• Once the incident report has been sent, the individual can contact medical management (304)293-HURT(4878) for return to work questions or workers compensation questions.
  • The exposed individual should call Occupational Medicine the next business day to inform them of the incident and schedule a follow-up appointment.
  • The supervisor/Pl is responsible for reporting the incident to the biosafety officer (BSO) (304)293-7157,

           Infectious Agent Fact Sheet

Figure 1. Infectious Agent Fact Sheet

2.5. Exposure Response - Non-biohazard Exposure

For non-biohazard exposures, the following response should be followed. If you have an injury that does not involve an exposure (muscle sprain, cut from a sterile scalpel), you can call Occupational Medicine at (304)293-3693 during business hours (Monday - Friday 8am - 4:30pm). If it is after hours or on a holiday or weekend, please go to the WVUH Emergency Department. If it is a severe injury, go directly to the ED. Call WVU police if you need help with a severe injury (304)293-3136.

Reporting Requirements

All exposures involving biohazardous materials must be reported using a biohazard incident report form found on the EHS Biohazardous Incident Reporting website (

If the incident involves recombinant or synthetic nucleic acid molecules (r/sNA), material which falls under NIH Guidelines, the biosafety officer will work with the Pl to collectively complete the NIH Template for Reporting Incidents Subject to the NIH Guidelines for Research Involving Recombinant or Synthetic Nucleic Acid Molecules to the National Institutes of Health Office of Science Policy at

If the incident involved the following, then the report must be sent to the NIH Office of Science Policy (OSP) immediately:

  • Personnel exposure at Biosafety Level 2 (BSL-2) and/or Animal Biosafety Level 2 (ABSL-2).

For all other incidents, reports must be sent to NIH OSP within 30 days. A few examples include:

  • Needlestick or splash to mucous membranes with r/sNA
  • Animal bite from an infected animal (including animals with recently introduced r/sNA molecules).

In conjunction with the IBC Chair, the BSO will submit the final incident report to the respective federal agency on behalf of the university. The final incident report will be reviewed by the IBC and corrective actions recommended and instituted as necessary.

2.6. Blood Borne Pathogen Exposure Control Plan

OSHA Blood Borne Pathogen Standard (1910.1030) mandates the employer to develop an exposure control plan document. The WVU BSO has posted the exposure control plan template document for your use. Intent of this plan is to provide the PIs and/or lab managers with an easy to use format that may be used as a template to develop a written exposure control plan for the laboratory. The document helps you to implement work procedure to prevent the exposure of bloodborne pathogens to the personnel that work in/for your laboratory.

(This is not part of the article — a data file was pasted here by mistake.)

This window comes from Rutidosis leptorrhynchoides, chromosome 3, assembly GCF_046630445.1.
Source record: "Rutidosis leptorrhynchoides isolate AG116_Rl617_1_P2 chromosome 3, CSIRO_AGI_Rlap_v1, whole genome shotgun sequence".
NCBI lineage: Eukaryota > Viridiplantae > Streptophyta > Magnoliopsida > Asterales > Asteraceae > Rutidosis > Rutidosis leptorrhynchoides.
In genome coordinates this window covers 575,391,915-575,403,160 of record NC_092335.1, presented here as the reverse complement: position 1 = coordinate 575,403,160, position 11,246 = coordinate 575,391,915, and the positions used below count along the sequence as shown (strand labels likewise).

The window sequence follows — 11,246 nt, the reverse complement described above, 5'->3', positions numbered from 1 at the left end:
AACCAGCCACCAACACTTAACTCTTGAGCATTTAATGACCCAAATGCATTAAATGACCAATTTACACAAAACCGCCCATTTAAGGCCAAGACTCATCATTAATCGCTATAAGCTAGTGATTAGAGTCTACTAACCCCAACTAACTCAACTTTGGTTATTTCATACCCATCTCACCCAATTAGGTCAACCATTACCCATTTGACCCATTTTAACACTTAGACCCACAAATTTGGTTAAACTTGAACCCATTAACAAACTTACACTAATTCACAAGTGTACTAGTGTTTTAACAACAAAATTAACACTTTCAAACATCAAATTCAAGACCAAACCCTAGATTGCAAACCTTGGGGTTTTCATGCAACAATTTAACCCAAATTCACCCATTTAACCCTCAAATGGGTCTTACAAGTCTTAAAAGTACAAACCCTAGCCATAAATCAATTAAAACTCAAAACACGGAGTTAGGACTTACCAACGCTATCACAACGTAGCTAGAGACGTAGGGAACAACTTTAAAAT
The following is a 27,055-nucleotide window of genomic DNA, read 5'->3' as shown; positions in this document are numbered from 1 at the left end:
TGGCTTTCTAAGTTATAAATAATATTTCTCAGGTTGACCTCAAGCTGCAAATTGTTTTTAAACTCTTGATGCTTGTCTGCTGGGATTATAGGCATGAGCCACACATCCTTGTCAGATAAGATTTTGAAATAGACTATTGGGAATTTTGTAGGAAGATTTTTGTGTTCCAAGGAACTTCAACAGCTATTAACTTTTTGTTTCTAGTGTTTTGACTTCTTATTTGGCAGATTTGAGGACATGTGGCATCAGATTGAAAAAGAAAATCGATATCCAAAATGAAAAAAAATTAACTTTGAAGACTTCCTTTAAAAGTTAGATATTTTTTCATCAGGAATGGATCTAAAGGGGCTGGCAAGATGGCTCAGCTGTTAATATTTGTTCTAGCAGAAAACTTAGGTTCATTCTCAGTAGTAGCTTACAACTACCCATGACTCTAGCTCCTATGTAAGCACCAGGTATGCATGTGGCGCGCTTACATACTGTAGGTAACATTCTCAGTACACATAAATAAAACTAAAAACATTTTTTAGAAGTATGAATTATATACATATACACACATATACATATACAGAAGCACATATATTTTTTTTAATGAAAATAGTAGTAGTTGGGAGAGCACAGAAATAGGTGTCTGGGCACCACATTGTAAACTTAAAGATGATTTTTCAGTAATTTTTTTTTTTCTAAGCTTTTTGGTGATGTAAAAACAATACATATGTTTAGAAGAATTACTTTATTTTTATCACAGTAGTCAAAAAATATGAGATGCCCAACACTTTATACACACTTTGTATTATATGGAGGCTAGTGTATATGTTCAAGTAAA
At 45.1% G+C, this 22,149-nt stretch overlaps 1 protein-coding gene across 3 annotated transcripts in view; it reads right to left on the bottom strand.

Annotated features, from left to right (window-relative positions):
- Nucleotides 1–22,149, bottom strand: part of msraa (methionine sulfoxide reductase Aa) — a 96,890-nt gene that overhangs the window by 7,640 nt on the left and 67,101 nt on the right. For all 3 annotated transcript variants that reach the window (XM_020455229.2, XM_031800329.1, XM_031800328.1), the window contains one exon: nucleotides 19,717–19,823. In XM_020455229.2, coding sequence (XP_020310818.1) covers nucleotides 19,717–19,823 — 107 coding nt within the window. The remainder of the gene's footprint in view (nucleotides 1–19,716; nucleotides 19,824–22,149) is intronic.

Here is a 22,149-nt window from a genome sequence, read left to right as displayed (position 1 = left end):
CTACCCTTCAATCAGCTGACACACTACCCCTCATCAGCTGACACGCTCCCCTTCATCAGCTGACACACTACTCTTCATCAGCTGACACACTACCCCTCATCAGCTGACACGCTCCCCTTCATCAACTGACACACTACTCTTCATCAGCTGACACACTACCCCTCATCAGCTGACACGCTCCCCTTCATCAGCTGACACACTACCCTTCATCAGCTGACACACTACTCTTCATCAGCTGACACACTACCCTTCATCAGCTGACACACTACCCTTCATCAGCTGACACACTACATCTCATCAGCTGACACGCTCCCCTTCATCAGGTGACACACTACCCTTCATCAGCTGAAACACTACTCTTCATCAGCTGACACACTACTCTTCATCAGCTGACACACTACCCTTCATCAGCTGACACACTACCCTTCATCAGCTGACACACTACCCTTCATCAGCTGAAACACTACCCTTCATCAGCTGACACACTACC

The BBP Exposure Control Plan template can be found at:

2.7. Infectious Agent Fact Sheets

In order to provide appropriate and consistent response to biohazard exposure, Infectious Agent Fact Sheets were created by the Biosafety Office for all infectious agents utilized at BSL2 or higher. Each fact sheet is specific for individual PI’s laboratories and will include the following:

  • PI name and contact information
  • IBC protocol number
  • Infectious agent/material name
  • Biosafety level
  • Description of infection risk
  • Transmission mode
  • Appropriate disinfectants
  • Emergency response for exposure
  • Any other pertinent information

The Infectious Agent Fact Sheets must be posted in the individual labs, in a conspicuous location, and the lab personnel must be trained where the sheets are located. See Appendix A of this chapter for an example of an Infectious Agent Fact Sheet.

The Infectious Agent Fact Sheet will have a fluorescent pink cover sheet and contain the title “Infectious Agent Fact Sheet” along with the name of the infectious agent.


             Infectious Agent Fact Sheet Page 1          
             Infectious Agent Fact Sheet Page 2            
              Infectious Agent Fact Sheet Page 3

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Initial version

Matt Stinoski